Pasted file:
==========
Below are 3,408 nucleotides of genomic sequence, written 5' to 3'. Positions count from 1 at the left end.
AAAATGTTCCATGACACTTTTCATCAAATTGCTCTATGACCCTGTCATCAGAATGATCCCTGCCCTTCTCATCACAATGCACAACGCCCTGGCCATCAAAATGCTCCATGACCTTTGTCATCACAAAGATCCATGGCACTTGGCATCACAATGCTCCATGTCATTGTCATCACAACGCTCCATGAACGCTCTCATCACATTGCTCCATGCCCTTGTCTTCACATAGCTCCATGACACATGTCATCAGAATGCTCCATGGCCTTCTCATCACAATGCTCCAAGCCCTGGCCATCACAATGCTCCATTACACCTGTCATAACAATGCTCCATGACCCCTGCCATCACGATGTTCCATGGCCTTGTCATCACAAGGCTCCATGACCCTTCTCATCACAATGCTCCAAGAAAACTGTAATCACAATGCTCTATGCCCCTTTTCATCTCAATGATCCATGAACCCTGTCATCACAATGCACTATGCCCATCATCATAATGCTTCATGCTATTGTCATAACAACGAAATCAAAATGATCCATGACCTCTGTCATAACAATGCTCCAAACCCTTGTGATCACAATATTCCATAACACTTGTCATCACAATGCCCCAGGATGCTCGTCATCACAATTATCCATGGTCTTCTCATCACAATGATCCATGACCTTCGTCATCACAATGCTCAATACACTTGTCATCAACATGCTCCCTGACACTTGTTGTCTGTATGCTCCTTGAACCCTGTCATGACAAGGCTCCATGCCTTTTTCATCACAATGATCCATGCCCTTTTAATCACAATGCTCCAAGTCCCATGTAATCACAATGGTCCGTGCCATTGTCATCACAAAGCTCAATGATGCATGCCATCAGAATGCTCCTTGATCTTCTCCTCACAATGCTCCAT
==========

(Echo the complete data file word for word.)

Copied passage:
Below are 3,408 nucleotides of genomic sequence, written 5' to 3'. Positions count from 1 at the left end.
AAAATGTTCCATGACACTTTTCATCAAATTGCTCTATGACCCTGTCATCAGAATGATCCCTGCCCTTCTCATCACAATGCACAACGCCCTGGCCATCAAAATGCTCCATGACCTTTGTCATCACAAAGATCCATGGCACTTGGCATCACAATGCTCCATGTCATTGTCATCACAACGCTCCATGAACGCTCTCATCACATTGCTCCATGCCCTTGTCTTCACATAGCTCCATGACACATGTCATCAGAATGCTCCATGGCCTTCTCATCACAATGCTCCAAGCCCTGGCCATCACAATGCTCCATTACACCTGTCATAACAATGCTCCATGACCCCTGCCATCACGATGTTCCATGGCCTTGTCATCACAAGGCTCCATGACCCTTCTCATCACAATGCTCCAAGAAAACTGTAATCACAATGCTCTATGCCCCTTTTCATCTCAATGATCCATGAACCCTGTCATCACAATGCACTATGCCCATCATCATAATGCTTCATGCTATTGTCATAACAACGAAATCAAAATGATCCATGACCTCTGTCATAACAATGCTCCAAACCCTTGTGATCACAATATTCCATAACACTTGTCATCACAATGCCCCAGGATGCTCGTCATCACAATTATCCATGGTCTTCTCATCACAATGATCCATGACCTTCGTCATCACAATGCTCAATACACTTGTCATCAACATGCTCCCTGACACTTGTTGTCTGTATGCTCCTTGAACCCTGTCATGACAAGGCTCCATGCCTTTTTCATCACAATGATCCATGCCCTTTTAATCACAATGCTCCAAGTCCCATGTAATCACAATGGTCCGTGCCATTGTCATCACAAAGCTCAATGATGCATGCCATCAGAATGCTCCTTGATCTTCTCCTCACAATGCTCCAT